By L.A. Williams, Correspondent
Christian Action League
December 20, 2013
Parents pushing for a marijuana-based treatment for children with life-threatening illnesses have the ear of U.S. Congressman Walter Jones, who is asking state lawmakers to study the issue.
But, contrary to some media reports released last week, Jones said Thursday he is not taking up the cause for legalizing medicinal marijuana.
“These individuals have made a compelling argument that a non-intoxicating, natural compound called cannabidiol, or CBD, could – if consumed in a safe, controlled liquid form – offer a viable medical alternative that would allow these children to enjoy a long, healthy life,” Jones said.
“I encourage our state elected officials to give this issue the attention it deserves by consulting with medical professionals to determine the efficacy of the safe use of CBD in liquid form for young patients that have no other medical options.”
Jones, whose 3rd District includes parts of Pender and New Hanover counties, said he had been approached by parents of children with terminal brain cancer, extreme epileptic seizures and other serious illnesses. He asked that Christians across the state lift these children in prayer.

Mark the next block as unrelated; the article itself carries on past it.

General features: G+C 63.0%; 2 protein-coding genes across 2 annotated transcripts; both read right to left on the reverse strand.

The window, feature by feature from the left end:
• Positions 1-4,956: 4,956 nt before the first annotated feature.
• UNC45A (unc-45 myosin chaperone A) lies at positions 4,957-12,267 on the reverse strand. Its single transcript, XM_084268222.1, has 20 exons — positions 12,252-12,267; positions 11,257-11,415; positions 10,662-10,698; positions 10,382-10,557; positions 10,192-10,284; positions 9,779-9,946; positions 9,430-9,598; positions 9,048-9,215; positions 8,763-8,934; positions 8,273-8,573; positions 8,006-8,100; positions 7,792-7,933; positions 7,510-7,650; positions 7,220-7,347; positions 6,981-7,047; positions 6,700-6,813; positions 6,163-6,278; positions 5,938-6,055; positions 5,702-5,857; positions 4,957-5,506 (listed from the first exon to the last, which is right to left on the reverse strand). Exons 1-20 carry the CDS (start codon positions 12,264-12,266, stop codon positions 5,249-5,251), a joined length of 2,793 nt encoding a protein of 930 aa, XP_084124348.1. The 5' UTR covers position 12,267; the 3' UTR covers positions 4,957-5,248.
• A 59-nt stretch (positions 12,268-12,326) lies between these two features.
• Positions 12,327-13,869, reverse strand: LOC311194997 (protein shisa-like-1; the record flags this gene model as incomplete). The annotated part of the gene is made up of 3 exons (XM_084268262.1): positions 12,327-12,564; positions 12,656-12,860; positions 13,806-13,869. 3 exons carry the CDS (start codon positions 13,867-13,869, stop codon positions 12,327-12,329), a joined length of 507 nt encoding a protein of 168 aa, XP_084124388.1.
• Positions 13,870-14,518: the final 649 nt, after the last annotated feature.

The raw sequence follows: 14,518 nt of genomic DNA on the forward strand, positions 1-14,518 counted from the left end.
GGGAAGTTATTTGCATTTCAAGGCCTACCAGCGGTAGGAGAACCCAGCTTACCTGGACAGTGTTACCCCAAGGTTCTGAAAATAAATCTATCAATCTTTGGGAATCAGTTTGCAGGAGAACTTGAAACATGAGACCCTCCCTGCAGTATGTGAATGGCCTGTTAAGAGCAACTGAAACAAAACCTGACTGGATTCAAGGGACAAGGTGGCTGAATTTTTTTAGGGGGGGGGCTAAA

“Our hearts go out to these parents, who, as Congressman Jones said, have tried everything imaginable to help their children,” said the Rev. Mark Creech, executive director of the Christian Action League. “We will certainly be in prayer.”
“At the same time, we are glad to know that Jones is not advocating for the legalization of marijuana for medical use – an issue that is both very complex and controversial.”
Having long opposed medical cannabis legislation, which is considered by the pro-pot movement as step one toward full-fledged legalization, the Christian Action League said any Tar Heel lawmakers Jones addresses on the issue should proceed with the utmost caution.
“Too often what may began as a genuine attempt to receive experimental, marijuana-based treatment can be hijacked by those pushing their own agenda – total legalization of the narcotic drug,” Dr. Creech said. “Any proposal offered at the General Assembly should advocate for a narrow and limited study of the CBD liquid and not offer even a hint of endorsement of the use of homegrown cannabis or street-corner marijuana as medicine.”
Even then, he said the idea is rife with potential problems.
“God has provided in His creation incredible flora and fauna, which include a variety of substances that can be used for man’s healing,” Dr. Creech said. “But when a plant is so misused, as marijuana has been, with thousands in our nation now facing addiction and other negative consequences, it is next to impossible to recapture any healthful benefits without exacerbating drug abuse.”
Jones has served in the U.S. House since 1995. Prior to being elected to Congress, he spent a decade in the N.C. General Assembly.